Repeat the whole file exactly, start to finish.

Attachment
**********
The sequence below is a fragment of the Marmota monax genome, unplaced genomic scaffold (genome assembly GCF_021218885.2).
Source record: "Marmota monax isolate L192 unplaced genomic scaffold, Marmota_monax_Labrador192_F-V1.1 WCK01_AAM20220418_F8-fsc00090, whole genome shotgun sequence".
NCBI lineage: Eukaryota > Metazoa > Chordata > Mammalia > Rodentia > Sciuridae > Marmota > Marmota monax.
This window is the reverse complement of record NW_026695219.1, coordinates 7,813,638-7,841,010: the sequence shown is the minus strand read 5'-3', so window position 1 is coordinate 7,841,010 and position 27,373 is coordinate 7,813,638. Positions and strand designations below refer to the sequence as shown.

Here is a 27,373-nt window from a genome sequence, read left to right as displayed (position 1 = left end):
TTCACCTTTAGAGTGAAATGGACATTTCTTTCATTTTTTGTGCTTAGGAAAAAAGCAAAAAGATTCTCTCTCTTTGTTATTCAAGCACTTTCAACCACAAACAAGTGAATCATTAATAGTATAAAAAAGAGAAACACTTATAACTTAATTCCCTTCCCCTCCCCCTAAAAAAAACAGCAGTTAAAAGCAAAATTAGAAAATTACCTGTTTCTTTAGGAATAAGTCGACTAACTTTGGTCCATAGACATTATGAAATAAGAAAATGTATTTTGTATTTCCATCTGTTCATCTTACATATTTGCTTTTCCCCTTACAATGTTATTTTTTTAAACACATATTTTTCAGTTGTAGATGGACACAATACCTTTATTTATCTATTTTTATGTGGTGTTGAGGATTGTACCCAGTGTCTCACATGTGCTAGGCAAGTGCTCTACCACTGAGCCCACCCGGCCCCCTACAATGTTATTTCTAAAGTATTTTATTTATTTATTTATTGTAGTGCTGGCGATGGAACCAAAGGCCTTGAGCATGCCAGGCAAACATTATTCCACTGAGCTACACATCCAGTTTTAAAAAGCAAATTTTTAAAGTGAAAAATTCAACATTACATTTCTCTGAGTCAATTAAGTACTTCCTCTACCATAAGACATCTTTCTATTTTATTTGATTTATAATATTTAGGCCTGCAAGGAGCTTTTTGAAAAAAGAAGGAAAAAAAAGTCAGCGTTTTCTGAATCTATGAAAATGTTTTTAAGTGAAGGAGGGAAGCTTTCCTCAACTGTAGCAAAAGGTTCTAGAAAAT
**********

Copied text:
The sequence below is a fragment of the Marmota monax genome, unplaced genomic scaffold (genome assembly GCF_021218885.2).
Source record: "Marmota monax isolate L192 unplaced genomic scaffold, Marmota_monax_Labrador192_F-V1.1 WCK01_AAM20220418_F8-fsc00090, whole genome shotgun sequence".
NCBI lineage: Eukaryota > Metazoa > Chordata > Mammalia > Rodentia > Sciuridae > Marmota > Marmota monax.
This window is the reverse complement of record NW_026695219.1, coordinates 7,813,638-7,841,010: the sequence shown is the minus strand read 5'-3', so window position 1 is coordinate 7,841,010 and position 27,373 is coordinate 7,813,638. Positions and strand designations below refer to the sequence as shown.

Here is a 27,373-nt window from a genome sequence, read left to right as displayed (position 1 = left end):
TTCACCTTTAGAGTGAAATGGACATTTCTTTCATTTTTTGTGCTTAGGAAAAAAGCAAAAAGATTCTCTCTCTTTGTTATTCAAGCACTTTCAACCACAAACAAGTGAATCATTAATAGTATAAAAAAGAGAAACACTTATAACTTAATTCCCTTCCCCTCCCCCTAAAAAAAACAGCAGTTAAAAGCAAAATTAGAAAATTACCTGTTTCTTTAGGAATAAGTCGACTAACTTTGGTCCATAGACATTATGAAATAAGAAAATGTATTTTGTATTTCCATCTGTTCATCTTACATATTTGCTTTTCCCCTTACAATGTTATTTTTTTAAACACATATTTTTCAGTTGTAGATGGACACAATACCTTTATTTATCTATTTTTATGTGGTGTTGAGGATTGTACCCAGTGTCTCACATGTGCTAGGCAAGTGCTCTACCACTGAGCCCACCCGGCCCCCTACAATGTTATTTCTAAAGTATTTTATTTATTTATTTATTGTAGTGCTGGCGATGGAACCAAAGGCCTTGAGCATGCCAGGCAAACATTATTCCACTGAGCTACACATCCAGTTTTAAAAAGCAAATTTTTAAAGTGAAAAATTCAACATTACATTTCTCTGAGTCAATTAAGTACTTCCTCTACCATAAGACATCTTTCTATTTTATTTGATTTATAATATTTAGGCCTGCAAGGAGCTTTTTGAAAAAAGAAGGAAAAAAAAGTCAGCGTTTTCTGAATCTATGAAAATGTTTTTAAGTGAAGGAGGGAAGCTTTCCTCAACTGTAGCAAAAGGTTCTAGAAAAT